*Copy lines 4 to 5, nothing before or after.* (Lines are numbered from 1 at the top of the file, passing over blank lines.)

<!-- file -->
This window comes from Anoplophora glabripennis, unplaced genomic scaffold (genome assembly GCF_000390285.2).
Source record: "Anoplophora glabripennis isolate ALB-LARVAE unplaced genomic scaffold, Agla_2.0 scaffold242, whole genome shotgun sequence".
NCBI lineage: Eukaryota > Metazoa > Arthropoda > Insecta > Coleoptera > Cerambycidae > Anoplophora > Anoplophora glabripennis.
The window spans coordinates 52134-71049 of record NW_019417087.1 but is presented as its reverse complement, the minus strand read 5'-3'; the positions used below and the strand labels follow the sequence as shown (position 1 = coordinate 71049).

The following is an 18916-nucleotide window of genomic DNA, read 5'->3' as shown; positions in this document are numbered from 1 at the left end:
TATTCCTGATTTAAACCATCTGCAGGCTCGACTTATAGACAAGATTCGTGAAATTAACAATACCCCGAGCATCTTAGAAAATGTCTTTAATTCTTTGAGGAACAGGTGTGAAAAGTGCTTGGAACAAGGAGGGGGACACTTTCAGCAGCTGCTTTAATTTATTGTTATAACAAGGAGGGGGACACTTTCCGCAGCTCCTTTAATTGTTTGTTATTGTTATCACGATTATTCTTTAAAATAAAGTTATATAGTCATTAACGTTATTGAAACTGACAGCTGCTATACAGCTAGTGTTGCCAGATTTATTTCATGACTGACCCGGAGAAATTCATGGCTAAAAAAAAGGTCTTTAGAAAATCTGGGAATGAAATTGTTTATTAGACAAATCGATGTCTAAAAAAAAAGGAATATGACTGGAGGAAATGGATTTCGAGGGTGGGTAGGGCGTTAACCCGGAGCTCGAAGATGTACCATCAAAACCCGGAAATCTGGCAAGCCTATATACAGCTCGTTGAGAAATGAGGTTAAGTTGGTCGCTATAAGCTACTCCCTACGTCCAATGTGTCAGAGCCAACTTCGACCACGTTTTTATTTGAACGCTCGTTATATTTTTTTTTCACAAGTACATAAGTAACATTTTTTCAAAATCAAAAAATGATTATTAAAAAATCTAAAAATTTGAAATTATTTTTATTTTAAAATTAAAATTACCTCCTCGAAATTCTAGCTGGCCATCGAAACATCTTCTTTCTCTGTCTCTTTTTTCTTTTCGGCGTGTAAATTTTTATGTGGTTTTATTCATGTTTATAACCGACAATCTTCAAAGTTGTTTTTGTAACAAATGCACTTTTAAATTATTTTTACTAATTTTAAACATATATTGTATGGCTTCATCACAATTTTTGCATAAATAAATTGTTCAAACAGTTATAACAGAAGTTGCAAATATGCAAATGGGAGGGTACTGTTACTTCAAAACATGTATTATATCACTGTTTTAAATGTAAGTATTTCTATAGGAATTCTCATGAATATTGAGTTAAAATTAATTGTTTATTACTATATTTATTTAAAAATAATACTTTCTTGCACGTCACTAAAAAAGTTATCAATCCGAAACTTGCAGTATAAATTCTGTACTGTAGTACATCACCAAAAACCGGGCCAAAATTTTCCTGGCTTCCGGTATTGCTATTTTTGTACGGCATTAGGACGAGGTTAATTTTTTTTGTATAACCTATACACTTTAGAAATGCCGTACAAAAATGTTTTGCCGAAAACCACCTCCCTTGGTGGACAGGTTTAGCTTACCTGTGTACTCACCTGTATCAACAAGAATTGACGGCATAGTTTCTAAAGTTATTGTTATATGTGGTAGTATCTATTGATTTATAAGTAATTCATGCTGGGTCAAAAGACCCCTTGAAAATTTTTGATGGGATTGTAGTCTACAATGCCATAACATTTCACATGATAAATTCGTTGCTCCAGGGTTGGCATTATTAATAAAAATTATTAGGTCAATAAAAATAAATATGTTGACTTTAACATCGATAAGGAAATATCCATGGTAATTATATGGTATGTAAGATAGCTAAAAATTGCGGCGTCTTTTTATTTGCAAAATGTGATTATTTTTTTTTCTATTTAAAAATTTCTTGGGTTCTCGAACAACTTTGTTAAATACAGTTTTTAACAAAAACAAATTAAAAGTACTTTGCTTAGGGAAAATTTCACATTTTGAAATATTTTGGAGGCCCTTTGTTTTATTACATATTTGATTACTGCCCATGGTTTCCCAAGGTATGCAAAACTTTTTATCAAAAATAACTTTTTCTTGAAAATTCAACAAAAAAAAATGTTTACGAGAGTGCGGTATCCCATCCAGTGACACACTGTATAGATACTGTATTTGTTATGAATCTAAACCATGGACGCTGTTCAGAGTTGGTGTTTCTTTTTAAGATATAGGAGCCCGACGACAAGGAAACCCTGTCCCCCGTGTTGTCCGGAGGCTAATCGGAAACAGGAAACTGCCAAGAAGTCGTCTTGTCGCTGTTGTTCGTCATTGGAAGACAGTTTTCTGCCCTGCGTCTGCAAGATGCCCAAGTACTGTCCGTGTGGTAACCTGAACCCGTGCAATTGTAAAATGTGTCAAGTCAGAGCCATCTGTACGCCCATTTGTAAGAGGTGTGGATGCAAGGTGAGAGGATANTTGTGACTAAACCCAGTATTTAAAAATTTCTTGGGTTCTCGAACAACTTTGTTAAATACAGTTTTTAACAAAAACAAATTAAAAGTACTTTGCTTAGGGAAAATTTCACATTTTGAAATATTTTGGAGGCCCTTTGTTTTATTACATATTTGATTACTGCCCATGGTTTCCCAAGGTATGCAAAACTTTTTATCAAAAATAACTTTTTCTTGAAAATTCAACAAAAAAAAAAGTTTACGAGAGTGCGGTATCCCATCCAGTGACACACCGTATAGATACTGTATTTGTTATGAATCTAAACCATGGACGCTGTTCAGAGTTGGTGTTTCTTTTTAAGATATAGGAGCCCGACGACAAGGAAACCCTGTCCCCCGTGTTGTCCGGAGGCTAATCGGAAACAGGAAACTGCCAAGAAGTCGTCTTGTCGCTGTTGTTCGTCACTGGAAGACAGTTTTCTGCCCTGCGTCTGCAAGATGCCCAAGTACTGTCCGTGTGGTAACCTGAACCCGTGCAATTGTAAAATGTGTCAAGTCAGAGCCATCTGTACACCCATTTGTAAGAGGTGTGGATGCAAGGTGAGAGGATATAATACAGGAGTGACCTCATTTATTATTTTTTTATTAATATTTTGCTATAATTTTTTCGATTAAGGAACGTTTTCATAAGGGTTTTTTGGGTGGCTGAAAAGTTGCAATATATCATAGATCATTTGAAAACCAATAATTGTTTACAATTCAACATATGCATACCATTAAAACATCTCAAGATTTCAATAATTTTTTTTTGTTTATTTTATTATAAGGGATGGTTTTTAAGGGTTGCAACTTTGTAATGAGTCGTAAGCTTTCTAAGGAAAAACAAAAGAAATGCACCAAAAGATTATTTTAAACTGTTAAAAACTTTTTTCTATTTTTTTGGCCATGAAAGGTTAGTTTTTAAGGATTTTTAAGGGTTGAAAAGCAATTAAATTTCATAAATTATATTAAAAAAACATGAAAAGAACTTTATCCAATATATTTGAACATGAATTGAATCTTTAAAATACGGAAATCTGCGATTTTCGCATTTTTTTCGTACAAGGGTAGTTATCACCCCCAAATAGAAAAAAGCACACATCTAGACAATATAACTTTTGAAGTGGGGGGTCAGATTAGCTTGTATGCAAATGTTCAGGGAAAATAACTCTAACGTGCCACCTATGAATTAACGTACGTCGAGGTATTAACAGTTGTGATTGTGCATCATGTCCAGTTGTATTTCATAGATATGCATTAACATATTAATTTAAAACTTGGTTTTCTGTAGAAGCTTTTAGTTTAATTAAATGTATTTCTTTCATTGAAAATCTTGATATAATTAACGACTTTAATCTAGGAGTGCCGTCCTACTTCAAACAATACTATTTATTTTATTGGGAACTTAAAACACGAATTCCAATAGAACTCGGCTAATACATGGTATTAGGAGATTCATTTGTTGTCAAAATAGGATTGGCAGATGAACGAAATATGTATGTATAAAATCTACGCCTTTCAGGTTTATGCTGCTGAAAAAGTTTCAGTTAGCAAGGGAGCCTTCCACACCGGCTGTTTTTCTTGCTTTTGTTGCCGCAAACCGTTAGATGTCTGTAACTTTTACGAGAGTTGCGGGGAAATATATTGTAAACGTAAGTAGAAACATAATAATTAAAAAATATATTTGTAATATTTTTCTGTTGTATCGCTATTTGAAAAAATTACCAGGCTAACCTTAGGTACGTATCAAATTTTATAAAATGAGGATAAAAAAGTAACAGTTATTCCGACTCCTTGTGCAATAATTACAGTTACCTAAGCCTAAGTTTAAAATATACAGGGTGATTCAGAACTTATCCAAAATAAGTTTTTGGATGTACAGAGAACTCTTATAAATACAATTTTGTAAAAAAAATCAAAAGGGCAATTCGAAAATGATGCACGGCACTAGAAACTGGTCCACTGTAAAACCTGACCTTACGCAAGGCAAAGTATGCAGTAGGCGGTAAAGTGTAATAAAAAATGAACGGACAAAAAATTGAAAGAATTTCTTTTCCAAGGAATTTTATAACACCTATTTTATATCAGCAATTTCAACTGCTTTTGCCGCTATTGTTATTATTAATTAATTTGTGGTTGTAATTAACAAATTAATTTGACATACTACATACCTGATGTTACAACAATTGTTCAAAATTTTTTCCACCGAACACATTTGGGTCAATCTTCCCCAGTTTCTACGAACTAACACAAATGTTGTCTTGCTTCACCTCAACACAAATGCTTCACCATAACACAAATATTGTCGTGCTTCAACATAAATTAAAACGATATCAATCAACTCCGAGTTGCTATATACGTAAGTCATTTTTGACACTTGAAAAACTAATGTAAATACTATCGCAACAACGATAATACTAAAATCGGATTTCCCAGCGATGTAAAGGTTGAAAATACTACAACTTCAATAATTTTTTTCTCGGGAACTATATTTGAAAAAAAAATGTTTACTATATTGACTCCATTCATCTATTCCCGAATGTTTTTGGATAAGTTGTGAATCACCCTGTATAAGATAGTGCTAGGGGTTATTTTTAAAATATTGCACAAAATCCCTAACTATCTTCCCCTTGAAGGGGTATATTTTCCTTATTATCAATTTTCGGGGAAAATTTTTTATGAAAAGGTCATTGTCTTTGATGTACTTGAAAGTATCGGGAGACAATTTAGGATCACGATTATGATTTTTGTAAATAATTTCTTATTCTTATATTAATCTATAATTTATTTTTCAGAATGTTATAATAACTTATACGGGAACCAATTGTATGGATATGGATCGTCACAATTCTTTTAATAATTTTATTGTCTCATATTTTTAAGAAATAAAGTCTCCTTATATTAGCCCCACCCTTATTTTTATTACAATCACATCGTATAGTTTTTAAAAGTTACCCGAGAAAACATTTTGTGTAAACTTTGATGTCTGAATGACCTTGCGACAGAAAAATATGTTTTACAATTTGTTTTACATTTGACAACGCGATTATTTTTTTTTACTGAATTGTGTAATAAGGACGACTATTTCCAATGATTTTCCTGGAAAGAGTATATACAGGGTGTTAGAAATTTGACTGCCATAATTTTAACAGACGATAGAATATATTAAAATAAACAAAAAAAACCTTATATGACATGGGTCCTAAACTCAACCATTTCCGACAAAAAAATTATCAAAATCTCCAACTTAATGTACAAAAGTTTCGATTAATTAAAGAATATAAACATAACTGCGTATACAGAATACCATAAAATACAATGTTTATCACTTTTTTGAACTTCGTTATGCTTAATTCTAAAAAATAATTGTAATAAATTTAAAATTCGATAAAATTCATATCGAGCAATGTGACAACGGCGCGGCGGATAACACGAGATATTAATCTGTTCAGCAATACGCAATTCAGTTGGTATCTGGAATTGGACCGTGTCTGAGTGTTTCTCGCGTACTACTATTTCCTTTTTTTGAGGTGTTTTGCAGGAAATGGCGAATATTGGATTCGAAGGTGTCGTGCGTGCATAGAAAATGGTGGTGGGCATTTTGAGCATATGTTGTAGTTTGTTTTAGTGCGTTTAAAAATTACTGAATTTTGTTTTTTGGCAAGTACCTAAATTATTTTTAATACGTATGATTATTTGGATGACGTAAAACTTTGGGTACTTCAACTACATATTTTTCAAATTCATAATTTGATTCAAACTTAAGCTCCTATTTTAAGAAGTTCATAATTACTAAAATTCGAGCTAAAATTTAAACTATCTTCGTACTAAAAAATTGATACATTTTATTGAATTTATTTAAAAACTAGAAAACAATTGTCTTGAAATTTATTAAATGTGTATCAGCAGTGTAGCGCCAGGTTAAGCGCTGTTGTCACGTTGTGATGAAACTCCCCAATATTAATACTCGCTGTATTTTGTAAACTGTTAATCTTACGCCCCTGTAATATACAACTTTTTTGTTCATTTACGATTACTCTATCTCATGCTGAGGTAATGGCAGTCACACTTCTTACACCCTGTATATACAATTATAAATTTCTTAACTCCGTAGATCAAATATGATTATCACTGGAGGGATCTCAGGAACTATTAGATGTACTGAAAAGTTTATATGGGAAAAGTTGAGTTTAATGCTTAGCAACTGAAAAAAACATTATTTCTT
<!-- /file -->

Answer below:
The window spans coordinates 52134-71049 of record NW_019417087.1 but is presented as its reverse complement, the minus strand read 5'-3'; the positions used below and the strand labels follow the sequence as shown (position 1 = coordinate 71049).

The following is an 18916-nucleotide window of genomic DNA, read 5'->3' as shown; positions in this document are numbered from 1 at the left end: